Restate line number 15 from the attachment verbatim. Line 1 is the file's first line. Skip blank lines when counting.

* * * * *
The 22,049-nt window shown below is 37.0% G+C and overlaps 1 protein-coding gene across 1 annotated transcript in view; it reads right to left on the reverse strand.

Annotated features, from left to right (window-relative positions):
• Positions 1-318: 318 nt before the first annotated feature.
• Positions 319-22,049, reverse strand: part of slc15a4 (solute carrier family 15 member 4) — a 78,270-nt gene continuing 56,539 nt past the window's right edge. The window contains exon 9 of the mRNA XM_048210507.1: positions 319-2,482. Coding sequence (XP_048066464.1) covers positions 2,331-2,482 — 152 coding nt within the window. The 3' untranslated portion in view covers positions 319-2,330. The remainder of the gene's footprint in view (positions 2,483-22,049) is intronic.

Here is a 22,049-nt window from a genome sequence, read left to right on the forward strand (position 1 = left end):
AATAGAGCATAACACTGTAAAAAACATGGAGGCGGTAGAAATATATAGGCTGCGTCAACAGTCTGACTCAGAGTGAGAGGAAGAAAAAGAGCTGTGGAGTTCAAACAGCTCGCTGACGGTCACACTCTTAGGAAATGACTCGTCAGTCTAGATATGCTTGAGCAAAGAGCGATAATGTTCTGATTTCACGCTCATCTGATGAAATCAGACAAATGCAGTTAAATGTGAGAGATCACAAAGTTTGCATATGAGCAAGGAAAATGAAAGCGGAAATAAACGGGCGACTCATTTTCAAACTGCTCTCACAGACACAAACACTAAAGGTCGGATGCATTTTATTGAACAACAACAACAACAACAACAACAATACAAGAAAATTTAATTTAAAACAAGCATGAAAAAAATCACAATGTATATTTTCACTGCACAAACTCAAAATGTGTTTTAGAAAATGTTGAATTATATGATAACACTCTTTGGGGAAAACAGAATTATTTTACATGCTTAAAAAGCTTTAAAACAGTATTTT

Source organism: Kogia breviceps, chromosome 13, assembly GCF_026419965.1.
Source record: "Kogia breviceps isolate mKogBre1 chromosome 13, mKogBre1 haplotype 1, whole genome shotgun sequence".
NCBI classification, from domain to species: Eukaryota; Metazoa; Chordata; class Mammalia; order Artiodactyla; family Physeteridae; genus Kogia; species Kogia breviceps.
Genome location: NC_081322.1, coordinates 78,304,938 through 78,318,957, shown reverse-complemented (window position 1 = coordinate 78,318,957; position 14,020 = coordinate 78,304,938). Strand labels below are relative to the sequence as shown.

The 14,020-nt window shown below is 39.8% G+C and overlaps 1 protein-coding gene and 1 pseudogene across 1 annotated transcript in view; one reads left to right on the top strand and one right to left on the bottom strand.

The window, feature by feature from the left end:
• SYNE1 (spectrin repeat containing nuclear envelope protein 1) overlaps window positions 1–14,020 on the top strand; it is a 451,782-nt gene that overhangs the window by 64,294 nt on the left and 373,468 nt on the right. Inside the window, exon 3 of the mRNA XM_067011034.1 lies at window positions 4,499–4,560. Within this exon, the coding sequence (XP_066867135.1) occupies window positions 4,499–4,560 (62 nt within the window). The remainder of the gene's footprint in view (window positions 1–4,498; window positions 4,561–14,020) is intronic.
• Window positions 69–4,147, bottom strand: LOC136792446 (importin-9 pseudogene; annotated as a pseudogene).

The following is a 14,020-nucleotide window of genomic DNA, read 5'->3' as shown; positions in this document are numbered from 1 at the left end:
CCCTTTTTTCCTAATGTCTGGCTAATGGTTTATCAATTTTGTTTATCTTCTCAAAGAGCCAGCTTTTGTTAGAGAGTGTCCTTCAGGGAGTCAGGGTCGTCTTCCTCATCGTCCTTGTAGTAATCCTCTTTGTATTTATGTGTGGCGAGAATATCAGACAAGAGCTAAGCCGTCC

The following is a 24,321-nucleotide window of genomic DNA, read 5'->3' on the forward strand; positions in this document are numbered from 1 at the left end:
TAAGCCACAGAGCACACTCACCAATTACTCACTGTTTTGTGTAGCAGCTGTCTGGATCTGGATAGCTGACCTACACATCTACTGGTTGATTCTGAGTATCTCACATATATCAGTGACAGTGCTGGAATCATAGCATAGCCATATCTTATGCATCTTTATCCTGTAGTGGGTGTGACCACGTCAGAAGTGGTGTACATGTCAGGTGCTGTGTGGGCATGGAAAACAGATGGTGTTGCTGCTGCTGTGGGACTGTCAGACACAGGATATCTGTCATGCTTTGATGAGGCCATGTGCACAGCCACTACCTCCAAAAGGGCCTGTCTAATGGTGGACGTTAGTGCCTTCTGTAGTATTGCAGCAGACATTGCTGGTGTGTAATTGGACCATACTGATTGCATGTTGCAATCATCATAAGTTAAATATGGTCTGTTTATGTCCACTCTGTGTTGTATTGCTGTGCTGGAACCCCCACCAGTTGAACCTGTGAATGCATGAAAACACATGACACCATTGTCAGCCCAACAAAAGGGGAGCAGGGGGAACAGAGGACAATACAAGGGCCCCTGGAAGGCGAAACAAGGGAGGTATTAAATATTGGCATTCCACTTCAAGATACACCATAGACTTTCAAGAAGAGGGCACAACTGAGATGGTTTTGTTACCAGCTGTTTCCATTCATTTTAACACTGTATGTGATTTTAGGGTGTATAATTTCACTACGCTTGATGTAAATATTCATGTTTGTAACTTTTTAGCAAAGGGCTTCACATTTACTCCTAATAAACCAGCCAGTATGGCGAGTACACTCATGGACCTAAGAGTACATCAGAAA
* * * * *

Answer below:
The following is a 14,020-nucleotide window of genomic DNA, read 5'->3' as shown; positions in this document are numbered from 1 at the left end: